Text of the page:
No single member epitomizes what is wrong with Texas politics more than State Representative Ron Reynolds (D-Missouri City.)
As the 86th session of the Texas Legislature approaches, there is a strong possibility that Reynolds will spend at least some of it in jail. Reynolds, an attorney who was convicted for illegally soliciting legal clients, has run out the string on his appeals.
Reynolds’ recent conviction for barratry, commonly known as “ambulance chasing,” is hardly the extent of his legal and ethical problems. As the Tribune article points out, Reynolds escaped previous conviction for similar behavior on technicalities. Not surprisingly, the State Bar of Texas has suspended Reynolds from practicing law in the state.
Reynolds also has a lengthy history of flaunting the state’s campaign ethics rules. He failed to file a campaign finance report for more than two years, and to date has racked up more than $52,000 in fines from the Texas Ethics Commission, far more than the next closest offender.
Perhaps most disturbing, in 2016 Reynolds was ordered to pay more than half a million dollars to a former client whose share of a settlement he kept without her knowledge. Reynolds won a settlement after the death of the woman’s daughter in an accident, but kept the money without telling her for two years until she learned of the settlement reports news station Fox 26.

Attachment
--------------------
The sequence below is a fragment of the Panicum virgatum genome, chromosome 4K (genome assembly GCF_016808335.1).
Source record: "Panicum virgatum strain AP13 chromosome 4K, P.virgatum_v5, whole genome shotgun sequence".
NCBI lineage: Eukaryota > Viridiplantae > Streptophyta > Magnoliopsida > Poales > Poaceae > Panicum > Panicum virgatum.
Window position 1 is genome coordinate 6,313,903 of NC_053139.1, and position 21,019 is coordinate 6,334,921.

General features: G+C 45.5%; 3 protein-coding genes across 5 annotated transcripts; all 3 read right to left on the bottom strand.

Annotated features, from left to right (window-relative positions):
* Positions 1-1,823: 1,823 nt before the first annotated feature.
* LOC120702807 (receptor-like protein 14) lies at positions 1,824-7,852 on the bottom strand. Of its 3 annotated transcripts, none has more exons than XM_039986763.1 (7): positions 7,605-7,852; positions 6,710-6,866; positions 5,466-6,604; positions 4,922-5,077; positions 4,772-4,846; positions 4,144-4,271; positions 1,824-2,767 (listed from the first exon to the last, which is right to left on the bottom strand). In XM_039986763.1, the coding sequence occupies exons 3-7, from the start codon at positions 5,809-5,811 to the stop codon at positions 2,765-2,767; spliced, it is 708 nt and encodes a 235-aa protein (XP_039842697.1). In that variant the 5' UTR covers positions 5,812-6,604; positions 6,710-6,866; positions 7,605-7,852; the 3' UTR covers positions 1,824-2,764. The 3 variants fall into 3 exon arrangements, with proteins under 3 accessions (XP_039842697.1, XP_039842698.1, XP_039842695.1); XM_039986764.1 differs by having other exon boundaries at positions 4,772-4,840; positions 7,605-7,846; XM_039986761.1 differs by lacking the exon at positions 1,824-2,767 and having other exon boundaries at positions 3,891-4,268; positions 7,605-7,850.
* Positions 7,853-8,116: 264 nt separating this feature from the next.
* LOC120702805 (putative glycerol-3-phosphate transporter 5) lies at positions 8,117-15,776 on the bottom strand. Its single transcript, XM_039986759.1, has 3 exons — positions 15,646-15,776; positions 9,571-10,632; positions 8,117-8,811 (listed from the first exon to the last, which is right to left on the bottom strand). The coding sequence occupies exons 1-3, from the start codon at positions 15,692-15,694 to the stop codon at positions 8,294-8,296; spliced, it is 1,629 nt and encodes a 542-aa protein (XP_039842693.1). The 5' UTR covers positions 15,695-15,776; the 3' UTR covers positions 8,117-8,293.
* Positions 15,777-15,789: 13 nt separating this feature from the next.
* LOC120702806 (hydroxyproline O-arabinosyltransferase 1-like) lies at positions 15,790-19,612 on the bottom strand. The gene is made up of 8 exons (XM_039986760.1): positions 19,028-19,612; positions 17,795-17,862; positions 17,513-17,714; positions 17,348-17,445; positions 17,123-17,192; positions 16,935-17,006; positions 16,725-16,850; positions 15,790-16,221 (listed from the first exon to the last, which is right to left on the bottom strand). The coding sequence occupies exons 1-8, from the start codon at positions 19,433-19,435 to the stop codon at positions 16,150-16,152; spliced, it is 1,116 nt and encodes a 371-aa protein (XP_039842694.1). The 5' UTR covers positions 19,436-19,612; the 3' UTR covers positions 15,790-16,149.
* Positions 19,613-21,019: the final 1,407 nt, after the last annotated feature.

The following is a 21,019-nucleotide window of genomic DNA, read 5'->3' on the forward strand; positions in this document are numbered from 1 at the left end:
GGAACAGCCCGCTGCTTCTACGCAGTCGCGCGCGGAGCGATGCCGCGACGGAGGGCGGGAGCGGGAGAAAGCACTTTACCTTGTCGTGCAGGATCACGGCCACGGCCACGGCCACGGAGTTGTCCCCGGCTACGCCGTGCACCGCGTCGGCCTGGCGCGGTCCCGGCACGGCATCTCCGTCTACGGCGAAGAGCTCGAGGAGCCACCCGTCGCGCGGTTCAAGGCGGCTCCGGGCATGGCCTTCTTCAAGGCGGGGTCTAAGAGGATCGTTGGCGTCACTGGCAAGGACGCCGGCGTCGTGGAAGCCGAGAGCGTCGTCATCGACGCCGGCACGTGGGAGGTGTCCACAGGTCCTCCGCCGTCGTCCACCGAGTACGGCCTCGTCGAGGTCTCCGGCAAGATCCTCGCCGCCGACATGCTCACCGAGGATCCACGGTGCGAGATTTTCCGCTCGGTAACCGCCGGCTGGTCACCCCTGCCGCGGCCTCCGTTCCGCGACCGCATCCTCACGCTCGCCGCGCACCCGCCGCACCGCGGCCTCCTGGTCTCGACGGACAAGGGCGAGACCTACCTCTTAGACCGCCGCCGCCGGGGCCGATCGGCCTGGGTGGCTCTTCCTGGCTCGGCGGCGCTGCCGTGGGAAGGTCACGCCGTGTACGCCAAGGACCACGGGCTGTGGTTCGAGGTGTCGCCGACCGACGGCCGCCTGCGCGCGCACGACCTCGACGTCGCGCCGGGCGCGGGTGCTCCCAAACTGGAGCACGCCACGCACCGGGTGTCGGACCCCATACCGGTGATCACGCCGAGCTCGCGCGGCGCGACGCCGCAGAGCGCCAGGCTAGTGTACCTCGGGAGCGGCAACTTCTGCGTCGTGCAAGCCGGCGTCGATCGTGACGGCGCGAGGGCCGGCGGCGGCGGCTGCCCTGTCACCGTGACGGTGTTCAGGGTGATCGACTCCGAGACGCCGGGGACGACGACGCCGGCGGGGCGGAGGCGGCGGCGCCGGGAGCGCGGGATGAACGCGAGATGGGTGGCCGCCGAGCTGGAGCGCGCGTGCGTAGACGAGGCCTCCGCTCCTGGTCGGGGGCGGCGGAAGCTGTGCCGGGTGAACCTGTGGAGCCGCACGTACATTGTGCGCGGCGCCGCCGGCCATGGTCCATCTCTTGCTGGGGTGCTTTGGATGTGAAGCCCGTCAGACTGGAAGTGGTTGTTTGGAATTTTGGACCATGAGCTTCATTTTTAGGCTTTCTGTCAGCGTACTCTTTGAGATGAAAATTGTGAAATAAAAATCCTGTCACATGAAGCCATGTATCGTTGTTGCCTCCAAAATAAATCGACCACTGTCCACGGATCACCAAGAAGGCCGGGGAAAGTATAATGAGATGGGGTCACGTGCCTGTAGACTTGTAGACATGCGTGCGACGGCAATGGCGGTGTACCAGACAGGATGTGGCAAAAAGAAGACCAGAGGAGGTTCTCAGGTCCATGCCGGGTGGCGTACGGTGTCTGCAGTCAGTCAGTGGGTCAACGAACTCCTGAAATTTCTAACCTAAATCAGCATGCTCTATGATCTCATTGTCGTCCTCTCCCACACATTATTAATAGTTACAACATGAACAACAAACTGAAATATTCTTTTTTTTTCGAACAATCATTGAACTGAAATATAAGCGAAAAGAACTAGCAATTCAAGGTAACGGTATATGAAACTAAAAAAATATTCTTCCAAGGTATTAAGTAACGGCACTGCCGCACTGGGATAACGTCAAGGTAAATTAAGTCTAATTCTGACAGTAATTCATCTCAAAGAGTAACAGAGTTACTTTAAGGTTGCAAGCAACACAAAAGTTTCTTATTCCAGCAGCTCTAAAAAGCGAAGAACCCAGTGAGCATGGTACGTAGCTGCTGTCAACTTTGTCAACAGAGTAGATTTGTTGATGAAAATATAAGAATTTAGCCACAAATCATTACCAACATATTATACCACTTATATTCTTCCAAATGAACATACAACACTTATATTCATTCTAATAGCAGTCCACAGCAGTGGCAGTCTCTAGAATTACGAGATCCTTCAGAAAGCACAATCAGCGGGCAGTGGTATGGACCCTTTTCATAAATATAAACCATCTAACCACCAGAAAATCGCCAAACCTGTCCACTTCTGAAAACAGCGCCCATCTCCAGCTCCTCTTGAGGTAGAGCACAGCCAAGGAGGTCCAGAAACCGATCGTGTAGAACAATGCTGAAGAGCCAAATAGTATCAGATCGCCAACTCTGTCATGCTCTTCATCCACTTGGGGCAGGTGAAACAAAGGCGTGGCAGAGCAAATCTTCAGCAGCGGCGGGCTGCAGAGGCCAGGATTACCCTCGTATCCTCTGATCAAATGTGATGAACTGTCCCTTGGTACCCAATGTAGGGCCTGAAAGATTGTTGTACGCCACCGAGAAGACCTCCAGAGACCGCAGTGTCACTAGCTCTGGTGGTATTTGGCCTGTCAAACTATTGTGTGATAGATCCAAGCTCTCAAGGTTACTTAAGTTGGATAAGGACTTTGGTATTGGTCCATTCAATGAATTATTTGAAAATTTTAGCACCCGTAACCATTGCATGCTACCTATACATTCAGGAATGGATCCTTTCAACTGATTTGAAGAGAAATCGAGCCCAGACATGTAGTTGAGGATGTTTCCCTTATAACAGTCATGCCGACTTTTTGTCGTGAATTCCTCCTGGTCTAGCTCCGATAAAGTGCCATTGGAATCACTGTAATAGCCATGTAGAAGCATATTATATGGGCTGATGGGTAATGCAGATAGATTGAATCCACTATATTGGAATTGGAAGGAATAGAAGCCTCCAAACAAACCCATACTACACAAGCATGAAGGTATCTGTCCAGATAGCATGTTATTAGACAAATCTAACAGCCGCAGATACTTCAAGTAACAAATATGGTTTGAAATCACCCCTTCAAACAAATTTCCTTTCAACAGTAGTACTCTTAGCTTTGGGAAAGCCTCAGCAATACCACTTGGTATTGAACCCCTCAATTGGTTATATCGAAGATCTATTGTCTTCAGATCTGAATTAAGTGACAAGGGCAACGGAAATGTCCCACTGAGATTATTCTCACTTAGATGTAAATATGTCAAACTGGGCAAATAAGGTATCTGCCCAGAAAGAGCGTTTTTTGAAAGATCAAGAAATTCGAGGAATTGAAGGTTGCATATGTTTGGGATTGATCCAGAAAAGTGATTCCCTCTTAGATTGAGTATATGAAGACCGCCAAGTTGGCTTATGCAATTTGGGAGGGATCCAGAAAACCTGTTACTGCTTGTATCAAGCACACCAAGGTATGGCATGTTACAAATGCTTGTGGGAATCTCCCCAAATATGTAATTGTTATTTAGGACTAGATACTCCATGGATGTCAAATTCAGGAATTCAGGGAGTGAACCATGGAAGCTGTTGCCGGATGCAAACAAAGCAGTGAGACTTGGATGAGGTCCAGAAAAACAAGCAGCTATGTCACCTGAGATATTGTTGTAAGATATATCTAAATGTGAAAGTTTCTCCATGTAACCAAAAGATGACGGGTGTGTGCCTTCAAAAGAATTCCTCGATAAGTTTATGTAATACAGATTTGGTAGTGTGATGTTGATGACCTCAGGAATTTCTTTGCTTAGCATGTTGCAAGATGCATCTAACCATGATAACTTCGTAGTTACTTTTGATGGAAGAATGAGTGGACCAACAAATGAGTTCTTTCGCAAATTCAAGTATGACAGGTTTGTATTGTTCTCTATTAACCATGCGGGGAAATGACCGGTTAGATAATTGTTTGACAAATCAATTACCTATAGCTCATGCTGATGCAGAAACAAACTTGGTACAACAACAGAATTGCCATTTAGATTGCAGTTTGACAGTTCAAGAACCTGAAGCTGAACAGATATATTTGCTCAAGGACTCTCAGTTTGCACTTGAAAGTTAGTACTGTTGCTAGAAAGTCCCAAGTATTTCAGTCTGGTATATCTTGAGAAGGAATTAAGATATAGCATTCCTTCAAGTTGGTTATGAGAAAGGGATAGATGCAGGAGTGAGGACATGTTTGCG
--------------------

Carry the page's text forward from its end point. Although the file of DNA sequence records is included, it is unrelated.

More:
Soon after the order to repay his former client, Reynolds declared bankruptcy.
In an era of rampant political corruption and ethical lapses by elected officials, Ron Reynolds stands out as one of the worst examples. The people of House District 27 deserve better.
In the wake of another mass shooting in El Paso, Gov. Greg Abbott announced the formation of a domestic terrorism task force on Wednesday charged